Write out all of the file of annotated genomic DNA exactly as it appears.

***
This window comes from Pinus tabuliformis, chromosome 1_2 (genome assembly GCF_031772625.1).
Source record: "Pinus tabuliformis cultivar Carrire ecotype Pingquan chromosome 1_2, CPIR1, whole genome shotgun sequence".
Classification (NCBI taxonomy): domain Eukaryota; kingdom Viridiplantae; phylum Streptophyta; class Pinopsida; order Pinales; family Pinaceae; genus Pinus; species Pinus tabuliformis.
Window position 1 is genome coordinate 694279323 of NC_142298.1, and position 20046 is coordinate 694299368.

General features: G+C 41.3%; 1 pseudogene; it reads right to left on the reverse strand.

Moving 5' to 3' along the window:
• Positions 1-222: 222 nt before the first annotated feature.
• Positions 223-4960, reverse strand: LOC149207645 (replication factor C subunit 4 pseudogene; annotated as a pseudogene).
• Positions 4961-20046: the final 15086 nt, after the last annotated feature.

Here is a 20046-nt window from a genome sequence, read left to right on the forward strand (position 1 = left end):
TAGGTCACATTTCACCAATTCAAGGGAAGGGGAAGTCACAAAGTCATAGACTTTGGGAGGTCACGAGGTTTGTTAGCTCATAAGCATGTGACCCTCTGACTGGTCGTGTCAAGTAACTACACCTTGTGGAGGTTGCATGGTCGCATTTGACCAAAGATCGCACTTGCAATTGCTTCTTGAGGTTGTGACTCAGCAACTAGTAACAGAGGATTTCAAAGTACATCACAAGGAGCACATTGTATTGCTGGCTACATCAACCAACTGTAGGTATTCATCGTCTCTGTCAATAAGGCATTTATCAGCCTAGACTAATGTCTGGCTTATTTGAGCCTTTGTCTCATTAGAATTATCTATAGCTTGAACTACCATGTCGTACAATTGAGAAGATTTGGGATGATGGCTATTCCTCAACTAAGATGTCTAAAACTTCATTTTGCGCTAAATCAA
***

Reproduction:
This window comes from Pinus tabuliformis, chromosome 1_2 (genome assembly GCF_031772625.1).
Source record: "Pinus tabuliformis cultivar Carrire ecotype Pingquan chromosome 1_2, CPIR1, whole genome shotgun sequence".
Classification (NCBI taxonomy): domain Eukaryota; kingdom Viridiplantae; phylum Streptophyta; class Pinopsida; order Pinales; family Pinaceae; genus Pinus; species Pinus tabuliformis.
Window position 1 is genome coordinate 694279323 of NC_142298.1, and position 20046 is coordinate 694299368.

General features: G+C 41.3%; 1 pseudogene; it reads right to left on the reverse strand.

Moving 5' to 3' along the window:
• Positions 1-222: 222 nt before the first annotated feature.
• Positions 223-4960, reverse strand: LOC149207645 (replication factor C subunit 4 pseudogene; annotated as a pseudogene).
• Positions 4961-20046: the final 15086 nt, after the last annotated feature.

Here is a 20046-nt window from a genome sequence, read left to right on the forward strand (position 1 = left end):
TAGGTCACATTTCACCAATTCAAGGGAAGGGGAAGTCACAAAGTCATAGACTTTGGGAGGTCACGAGGTTTGTTAGCTCATAAGCATGTGACCCTCTGACTGGTCGTGTCAAGTAACTACACCTTGTGGAGGTTGCATGGTCGCATTTGACCAAAGATCGCACTTGCAATTGCTTCTTGAGGTTGTGACTCAGCAACTAGTAACAGAGGATTTCAAAGTACATCACAAGGAGCACATTGTATTGCTGGCTACATCAACCAACTGTAGGTATTCATCGTCTCTGTCAATAAGGCATTTATCAGCCTAGACTAATGTCTGGCTTATTTGAGCCTTTGTCTCATTAGAATTATCTATAGCTTGAACTACCATGTCGTACAATTGAGAAGATTTGGGATGATGGCTATTCCTCAACTAAGATGTCTAAAACTTCATTTTGCGCTAAATCAA